Tetrazzini Luisa

29 June 1871, Florence - 28 April 1940, Milan
Italian opera singer (coloratura soprano) and vocal teacher.


Luisa Tetrazzini was born in Florence into a family of military man. According to contemporaries, the girl started singing at the age of three. Her sister the opera singer Eva Tetrazzini was her first vocal teacher. Luisa then studied at the Music Institute of Florence.

The singer debuted at the stage at the age of 19. The story of her first performance is interesting. The Tetrazzini family was in the opera house auditorium when, before the beginning, the conductor apologized to the audience, saying that the performance would not take place since the singer who was to sing the title role was ill. Louisa stood up from her seat and offered herself as a substitute. The performance was excellent. The same year she was singing in Rome for the King and Queen of Italy.

During the early stages of her musical career Tetrazzini worked in the Italian provincial theatres and toured extensively, earning special success in St Petersburg. She sang in Spain and South America. The singer’s repertoire in the 1890s mainly was comprised of lyrico-dramatic parts.

In 1899, in St. Petersburg she performed for the first time with the world-famous tenor Enrico Caruso, who sang the part of Edgardo in “Lucia di Lammermoor” by Italian composer Gaetano Donizetti. The role of Lucia has been the favorite one for Luisa for many years. In 1905, she made her first appearance in San Francisco as Gilda in “Rigoletto” by Giuseppe Verdi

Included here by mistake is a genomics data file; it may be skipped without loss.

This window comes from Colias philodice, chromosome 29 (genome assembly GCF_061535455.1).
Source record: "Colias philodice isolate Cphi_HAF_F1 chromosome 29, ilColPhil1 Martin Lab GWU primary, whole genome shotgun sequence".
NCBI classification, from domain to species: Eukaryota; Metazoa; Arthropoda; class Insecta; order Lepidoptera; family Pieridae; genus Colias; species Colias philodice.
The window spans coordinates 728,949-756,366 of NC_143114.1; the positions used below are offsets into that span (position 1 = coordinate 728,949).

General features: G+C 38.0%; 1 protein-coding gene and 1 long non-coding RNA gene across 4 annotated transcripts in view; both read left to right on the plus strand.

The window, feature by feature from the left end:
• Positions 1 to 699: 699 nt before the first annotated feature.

The singer's Covent Garden debut in London in 1907 was extremely significant. After this performance, Tetrazzini finally gain iconic status. She sang the part of Violetta in “La Traviata” by Verdi in London. The same role started her performances in New York with the Manhattan Opera Company.

From 1911 to 1914 Tetrazzini sang with the Chicago Grand Opera Company and the Boston Opera Company.

During the First World War, she sang for the Italian troops. After 1915, she retired from the opera stage and gave concerts in Italy, Great Britain and the USA (1916-1932). Later she lived in Milan and taught singing. She wrote her memoirs "My Life is like a song" in 1921 and a treatise "How to Sing" in 1923. The thirty-two-years long career of Luisa Tetrazzini was rather successful. She was considered one of the most prominent soprano singers of the first quarter of the 20th century. Her best-known parts are -- Rosina (“The Barber of Seville” by Gioachino Rossini), Violetta (“La Traviata”) and Gilda (“Rigoletto”).

Tetrazzini had an unusually adaptable, free-flowing voice with the beautiful timbre and wide range, with sonorous upper register. Virtuoso coloratura mastery (trills, roulades, fiorituras, ascending and descending passages, contrasts of legato and staccato), refinement of phrasing, ease of sound emission suggest that Luisa Tetrazzini was the successor and heiress to the bel canto masters. Despite her age-related obesity and short stature, she preserved vivaciousness and artistry on stage.

None of her three marriages worked out happily. Her last husband squandered her fortune and obliged her to give concerts even in her golden age, when her voice perished with age. The singer died in need in Milan, the state paid for her funeral